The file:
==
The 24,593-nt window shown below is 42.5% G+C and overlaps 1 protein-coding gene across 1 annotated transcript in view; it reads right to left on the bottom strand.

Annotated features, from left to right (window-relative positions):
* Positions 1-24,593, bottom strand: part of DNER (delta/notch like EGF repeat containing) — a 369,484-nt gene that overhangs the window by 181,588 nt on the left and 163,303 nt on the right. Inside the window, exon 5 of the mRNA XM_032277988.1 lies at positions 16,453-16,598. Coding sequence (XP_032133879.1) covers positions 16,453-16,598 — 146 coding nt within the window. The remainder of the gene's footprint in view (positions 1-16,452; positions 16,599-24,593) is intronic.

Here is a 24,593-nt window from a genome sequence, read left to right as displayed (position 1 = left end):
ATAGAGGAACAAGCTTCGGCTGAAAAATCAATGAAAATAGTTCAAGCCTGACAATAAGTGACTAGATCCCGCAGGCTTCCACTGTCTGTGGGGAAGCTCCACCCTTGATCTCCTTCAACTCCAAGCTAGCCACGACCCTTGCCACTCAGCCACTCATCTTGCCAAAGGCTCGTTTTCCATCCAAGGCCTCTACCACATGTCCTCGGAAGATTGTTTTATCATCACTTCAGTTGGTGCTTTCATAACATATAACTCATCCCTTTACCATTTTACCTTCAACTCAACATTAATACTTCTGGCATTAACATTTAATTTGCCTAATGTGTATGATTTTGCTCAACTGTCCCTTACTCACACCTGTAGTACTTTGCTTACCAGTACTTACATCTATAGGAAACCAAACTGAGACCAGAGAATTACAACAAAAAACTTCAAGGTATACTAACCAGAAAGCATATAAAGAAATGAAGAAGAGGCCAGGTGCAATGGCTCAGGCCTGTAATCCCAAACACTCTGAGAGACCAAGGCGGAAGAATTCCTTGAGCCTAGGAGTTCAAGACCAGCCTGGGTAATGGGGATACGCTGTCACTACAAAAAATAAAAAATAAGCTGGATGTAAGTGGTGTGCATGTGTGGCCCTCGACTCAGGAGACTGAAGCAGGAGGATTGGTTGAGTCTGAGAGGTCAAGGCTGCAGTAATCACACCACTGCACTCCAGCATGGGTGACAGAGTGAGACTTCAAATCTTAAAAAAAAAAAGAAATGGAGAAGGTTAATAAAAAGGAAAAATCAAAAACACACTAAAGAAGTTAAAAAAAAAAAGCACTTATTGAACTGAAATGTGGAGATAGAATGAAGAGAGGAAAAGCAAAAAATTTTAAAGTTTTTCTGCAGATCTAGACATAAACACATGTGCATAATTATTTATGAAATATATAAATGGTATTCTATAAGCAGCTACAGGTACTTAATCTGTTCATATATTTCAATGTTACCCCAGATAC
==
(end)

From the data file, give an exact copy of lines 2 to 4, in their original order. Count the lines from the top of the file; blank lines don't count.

Annotated features, from left to right (window-relative positions):
* Positions 1-24,593, bottom strand: part of DNER (delta/notch like EGF repeat containing) — a 369,484-nt gene that overhangs the window by 181,588 nt on the left and 163,303 nt on the right. Inside the window, exon 5 of the mRNA XM_032277988.1 lies at positions 16,453-16,598. Coding sequence (XP_032133879.1) covers positions 16,453-16,598 — 146 coding nt within the window. The remainder of the gene's footprint in view (positions 1-16,452; positions 16,599-24,593) is intronic.

Here is a 24,593-nt window from a genome sequence, read left to right as displayed (position 1 = left end):